The implosion of the Eurozone appears to be accelerating. But Germany? Come on! Yet Ambrose Evans-Pritchard writes the crisis in the eurozone periphery is moving to the core as credit default swaps for German, French,and Dutch bonds have blown out in recent days. In his Telegraph article, EU rescue costs start to threaten Germany itself, Evans-Pritchard writes,
“Germany cannot keep paying for bail-outs without going bankrupt itself,” said Professor Wilhelm Hankel, of Frankfurt University. “This is frightening people. You cannot find a bank safe deposit box in Germany because every single one has already been taken and stuffed with gold and silver. It is like an underground Switzerland within our borders. People have terrible memories of 1948 and 1923 when they lost their savings.”
The refrain was picked up this week by German finance minister Wolfgang Schäuble. “We’re not swimming in money, we’re drowning in debts,” he told the Bundestag.
While Germany’s public and private debt is not extreme, it is very high for a country on the cusp of an acute ageing crisis. Adjusted for demographics, Germany is already one of the most indebted nations in the world.
Reports that EU officials are hatching plans to double the size of EU’s €440bn (£373bn) rescue mechanism have inevitably caused outrage in Germany. Brussels has denied the claims, but the story has refused to die precisely because markets know the European Financial Stability Facility (EFSF) cannot cope with the all too possible event of a triple bail-out for Ireland, Portugal and Spain.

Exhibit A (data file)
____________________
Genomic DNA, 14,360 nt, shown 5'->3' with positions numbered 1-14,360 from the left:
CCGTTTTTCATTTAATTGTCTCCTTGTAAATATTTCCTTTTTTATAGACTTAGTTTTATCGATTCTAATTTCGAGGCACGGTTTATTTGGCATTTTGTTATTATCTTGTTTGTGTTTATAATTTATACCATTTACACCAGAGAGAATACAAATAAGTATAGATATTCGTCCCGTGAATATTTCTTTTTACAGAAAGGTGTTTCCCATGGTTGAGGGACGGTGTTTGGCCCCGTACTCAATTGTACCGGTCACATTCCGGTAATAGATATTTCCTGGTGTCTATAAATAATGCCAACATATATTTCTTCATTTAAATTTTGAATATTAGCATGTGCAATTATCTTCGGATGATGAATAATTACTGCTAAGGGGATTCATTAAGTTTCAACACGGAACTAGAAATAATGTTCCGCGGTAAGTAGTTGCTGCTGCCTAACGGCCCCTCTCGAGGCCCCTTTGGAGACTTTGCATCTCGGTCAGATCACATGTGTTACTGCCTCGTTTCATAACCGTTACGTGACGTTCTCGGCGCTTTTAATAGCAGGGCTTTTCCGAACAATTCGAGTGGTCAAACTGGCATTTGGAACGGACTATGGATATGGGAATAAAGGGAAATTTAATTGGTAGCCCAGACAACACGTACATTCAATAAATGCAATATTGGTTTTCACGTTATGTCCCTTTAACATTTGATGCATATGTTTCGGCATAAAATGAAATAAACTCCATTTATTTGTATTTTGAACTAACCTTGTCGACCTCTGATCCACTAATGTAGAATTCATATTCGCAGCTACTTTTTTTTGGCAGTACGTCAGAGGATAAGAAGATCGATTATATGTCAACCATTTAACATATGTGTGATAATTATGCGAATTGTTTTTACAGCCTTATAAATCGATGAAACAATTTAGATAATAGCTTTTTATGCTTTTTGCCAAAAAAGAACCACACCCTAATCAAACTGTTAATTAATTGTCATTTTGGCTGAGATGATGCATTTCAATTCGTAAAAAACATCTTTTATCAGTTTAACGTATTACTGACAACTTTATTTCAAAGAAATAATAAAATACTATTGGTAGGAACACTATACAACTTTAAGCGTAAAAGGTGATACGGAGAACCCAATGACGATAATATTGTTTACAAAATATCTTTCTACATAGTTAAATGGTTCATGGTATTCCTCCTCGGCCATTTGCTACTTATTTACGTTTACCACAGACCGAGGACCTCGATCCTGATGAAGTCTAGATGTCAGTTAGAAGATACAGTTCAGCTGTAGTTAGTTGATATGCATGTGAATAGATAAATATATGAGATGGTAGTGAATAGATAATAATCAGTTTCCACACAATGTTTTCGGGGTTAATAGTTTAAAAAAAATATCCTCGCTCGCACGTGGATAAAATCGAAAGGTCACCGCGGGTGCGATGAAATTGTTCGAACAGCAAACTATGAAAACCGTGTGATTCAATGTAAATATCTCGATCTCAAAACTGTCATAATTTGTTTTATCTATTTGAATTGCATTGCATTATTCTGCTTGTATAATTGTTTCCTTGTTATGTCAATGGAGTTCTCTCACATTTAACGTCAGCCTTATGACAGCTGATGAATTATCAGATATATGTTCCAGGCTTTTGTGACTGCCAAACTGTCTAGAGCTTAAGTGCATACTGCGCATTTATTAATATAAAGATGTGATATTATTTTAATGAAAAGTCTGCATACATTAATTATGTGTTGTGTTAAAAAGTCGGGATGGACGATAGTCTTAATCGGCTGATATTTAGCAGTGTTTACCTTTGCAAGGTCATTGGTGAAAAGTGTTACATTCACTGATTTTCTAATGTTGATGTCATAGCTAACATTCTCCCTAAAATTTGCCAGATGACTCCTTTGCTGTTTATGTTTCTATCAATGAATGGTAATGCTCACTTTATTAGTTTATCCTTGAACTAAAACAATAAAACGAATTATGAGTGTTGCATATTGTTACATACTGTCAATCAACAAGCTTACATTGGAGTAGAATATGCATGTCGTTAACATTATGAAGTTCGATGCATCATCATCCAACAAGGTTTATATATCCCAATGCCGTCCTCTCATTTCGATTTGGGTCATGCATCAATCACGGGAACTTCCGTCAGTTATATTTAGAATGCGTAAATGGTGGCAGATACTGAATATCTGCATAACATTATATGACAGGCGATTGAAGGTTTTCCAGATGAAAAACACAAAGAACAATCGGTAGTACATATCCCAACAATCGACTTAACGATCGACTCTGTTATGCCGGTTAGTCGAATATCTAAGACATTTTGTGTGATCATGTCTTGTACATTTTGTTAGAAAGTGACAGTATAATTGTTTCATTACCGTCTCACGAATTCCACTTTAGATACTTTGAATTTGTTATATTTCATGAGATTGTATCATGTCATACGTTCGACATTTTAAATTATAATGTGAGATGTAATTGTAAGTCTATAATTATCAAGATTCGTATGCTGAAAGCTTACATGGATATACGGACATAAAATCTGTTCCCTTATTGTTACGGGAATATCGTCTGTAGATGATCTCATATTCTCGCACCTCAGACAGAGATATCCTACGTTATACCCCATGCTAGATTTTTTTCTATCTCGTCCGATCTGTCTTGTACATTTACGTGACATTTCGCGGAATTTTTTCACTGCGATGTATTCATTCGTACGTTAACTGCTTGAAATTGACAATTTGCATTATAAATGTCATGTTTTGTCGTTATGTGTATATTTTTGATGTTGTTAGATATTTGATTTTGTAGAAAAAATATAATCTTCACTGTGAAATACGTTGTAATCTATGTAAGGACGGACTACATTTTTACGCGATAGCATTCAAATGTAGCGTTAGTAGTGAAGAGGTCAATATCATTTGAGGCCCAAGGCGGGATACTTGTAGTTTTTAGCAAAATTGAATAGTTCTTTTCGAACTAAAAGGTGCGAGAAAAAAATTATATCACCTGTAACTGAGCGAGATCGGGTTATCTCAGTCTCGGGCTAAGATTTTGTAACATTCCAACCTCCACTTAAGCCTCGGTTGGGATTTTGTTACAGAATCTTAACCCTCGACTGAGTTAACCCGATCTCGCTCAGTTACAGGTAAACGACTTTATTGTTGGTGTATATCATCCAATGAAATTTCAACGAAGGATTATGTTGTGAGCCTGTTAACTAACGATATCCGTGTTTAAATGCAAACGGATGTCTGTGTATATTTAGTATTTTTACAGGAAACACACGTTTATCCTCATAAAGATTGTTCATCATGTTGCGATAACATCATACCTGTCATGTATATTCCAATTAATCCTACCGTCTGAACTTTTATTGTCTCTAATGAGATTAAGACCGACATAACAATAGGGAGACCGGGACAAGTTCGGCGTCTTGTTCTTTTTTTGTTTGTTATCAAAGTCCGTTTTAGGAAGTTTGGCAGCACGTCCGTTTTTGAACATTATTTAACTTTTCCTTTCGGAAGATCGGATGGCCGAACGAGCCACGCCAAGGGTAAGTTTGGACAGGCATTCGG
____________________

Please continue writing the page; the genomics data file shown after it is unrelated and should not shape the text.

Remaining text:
There is creeping doubt about Germany’s commitment if new funds are required,
Whether governments will, in fact, write a fresh cheque is open to question. Chancellor Angela Merkel would risk popular fury if she had to raise fresh funds for eurozone debtors at a time of welfare cuts in Germany. She faces a string of regional elections where her Christian Democrats are struggling…
The great question is at what point Germany concludes that it cannot bear the mounting burden any longer. “I am worried that Germany’s authorities are slowly losing sight of the European common good,” said Jean-Claude Juncker, chair of Eurogroup finance ministers.
Europe’s fate may be decided soon by the German constitutional court as it rules on a clutch of cases challenging the legality of the Greek bail-out, the EFSF machinery, and ECB bond purchases.
The article concludes with concern over German legal support for the bailouts,
“There has been a clear violation of the law and no judge can ignore that,” said Prof Hankel, a co-author of one of the complaints. “I am convinced the court will forbid future payments.”
If he is right – we may learn in February – the EU debt crisis will take a dramatic new turn.
Wow! Even if the article is discounted for Ambrose-Pritchard’s perma-bearishness and sometimes borderline alarmism, the issues he raises must be considered in assessing market risk, and are certainly not priced, in our opinion. Meanwhile, Larry Fink, founder of Blackrock, says the Euro is going to $1.20. Why would it stop at $1.20, we ask? Buckle up!